Microsoft bought 3DV Systems. I instantly thought they were going to use this camera and their own sdk after seeing the demos, however Eurogamer reports:
“Aaron Greenberg was even more direct. Asked whether Natal was derived from 3DV technology, he told Eurogamer: ‘No, we built this in house.’”
“Kim admitted ‘it’s a combination of partners and our own software’, and some have theorised that acquisitions like 3DV’s were designed to insure the company against similar patents. ‘You have to be very aware,’ Kim said. ‘We want to ensure that we have great intellectual property protection. You have to have a strong legal approach, and this is not easy stuff. It has to be all buttoned up, legally. We have had a very concerted focus on this.’ ”
An interview on Venture Beat…
“VB: Some people are very curious about the patents in the gesture control technology. Is there freedom to innovate here, or do you have to be very aware of the patents out there?
SK: You have to be very aware. We want to ensure that we have great intellectual property protection. You have to have a strong legal approach, and this is not easy stuff. It has to be all buttoned up, legally. We have had a very concerted focus on this.”
Eurogamer reports today… “All of the key image-processing is done by Natal’s in-built silicon, leaving the Xbox 360 free to power the game itself”.
There are rumors that Microsoft are working with & licensing patents from Prime Sense, another Israel company like 3DV making such technology. This image shows their hardware, which the Natal model looks much similar to…
Funnily enough, both joystiq and n4g reported in 2006 that Prime Sense might have been working with Sony Eyetoy for the ps3 for 3d depth sensing :)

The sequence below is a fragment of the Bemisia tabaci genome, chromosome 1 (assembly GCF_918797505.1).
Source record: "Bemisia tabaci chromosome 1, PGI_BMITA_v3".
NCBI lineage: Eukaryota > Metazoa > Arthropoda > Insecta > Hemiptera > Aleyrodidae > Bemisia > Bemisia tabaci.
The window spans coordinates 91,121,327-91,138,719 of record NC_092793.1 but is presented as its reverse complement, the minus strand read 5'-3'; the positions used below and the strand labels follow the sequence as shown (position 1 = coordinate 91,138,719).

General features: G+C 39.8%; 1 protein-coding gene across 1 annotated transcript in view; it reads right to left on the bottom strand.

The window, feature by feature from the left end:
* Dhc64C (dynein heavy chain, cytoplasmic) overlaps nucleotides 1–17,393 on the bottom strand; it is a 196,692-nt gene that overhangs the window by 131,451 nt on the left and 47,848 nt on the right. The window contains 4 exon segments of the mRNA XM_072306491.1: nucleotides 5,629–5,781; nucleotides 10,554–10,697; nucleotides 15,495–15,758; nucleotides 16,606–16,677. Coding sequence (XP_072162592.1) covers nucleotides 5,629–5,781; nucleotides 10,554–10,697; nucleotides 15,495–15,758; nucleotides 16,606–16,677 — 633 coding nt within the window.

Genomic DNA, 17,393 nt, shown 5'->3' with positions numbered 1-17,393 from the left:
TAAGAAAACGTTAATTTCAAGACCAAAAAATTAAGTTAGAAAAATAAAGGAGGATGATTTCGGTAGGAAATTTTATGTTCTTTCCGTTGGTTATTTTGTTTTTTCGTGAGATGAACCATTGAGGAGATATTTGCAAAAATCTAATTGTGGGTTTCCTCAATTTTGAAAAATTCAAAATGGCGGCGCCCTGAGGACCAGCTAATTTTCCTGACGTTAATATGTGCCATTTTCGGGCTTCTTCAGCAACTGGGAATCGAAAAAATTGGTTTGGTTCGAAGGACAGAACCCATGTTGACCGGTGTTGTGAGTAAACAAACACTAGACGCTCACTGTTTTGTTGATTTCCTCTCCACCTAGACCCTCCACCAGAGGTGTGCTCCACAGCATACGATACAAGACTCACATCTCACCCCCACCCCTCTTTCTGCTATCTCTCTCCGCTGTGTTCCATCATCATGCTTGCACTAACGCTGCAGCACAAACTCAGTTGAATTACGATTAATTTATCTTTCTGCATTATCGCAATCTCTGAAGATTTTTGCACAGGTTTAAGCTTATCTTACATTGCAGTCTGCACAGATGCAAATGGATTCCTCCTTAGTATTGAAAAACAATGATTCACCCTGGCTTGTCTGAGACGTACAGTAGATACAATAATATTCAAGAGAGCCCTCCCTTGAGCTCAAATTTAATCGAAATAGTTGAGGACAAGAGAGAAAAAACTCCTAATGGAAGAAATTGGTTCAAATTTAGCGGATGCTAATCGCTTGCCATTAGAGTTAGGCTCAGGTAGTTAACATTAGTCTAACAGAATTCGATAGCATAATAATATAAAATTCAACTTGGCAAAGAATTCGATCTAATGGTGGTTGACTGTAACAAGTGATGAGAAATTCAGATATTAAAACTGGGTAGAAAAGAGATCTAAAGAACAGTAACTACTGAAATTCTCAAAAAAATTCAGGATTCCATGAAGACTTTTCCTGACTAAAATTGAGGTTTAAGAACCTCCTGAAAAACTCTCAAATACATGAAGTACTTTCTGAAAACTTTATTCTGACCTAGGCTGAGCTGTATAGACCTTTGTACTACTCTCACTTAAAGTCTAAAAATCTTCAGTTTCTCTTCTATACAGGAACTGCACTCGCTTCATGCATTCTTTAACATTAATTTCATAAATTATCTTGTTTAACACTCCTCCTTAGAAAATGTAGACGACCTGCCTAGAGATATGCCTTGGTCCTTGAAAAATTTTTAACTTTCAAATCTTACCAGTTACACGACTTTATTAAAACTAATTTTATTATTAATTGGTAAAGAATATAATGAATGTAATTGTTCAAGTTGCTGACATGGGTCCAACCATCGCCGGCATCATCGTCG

I don’t know if that is true or not, but there is a very detailed video on youtube of the history of eyetoy with tech demos shown to university students, along with demos Sony were working on using the 3DV Zcam, shown below (1 hour in to video) with full skeletal estimation and ball batting games for PS2.
Its a competitive market out there.
Er, anyway. This video from Eurogamer came out today, a hands on with Natal. No camera, but notice the large light source in the corner (*probably* normal light with filter on to only let through infrared spectrum, maybe to help ensure good coverage for the press).
I feel the hardware or who got it to release first isn’t as important as the software tracking. This is fairly interesting…
“Tsunoda made the point that Natal will continue to work even if someone walks in front of a player because it knows how the human body works. So, if a player had his or her arms blocked, but Natal’s cameras could still see part of their arm, it can fill in the rest based on algorithms that tell it how that arm should look.”
This splat video is great. At 3:05 it shows how the depth image threshold adjusts to a 2nd person entering the space. See at 3:31 he adjusts his mic and the avatar does the same :)
For me, Johnny Chung Lee has hit the nail on the head here…
“The human tracking algorithms that the teams have developed are well ahead of the state of the art in computer vision in this domain. The sophistication and performance of the algorithms rival or exceed anything that I’ve seen in academic research, never mind a consumer product.” (source)
Its exciting times ahead for the consumer level of computer vision, can’t wait.
p.s small disclaimer. Everything posted above is publicly available by google, and is just speculation.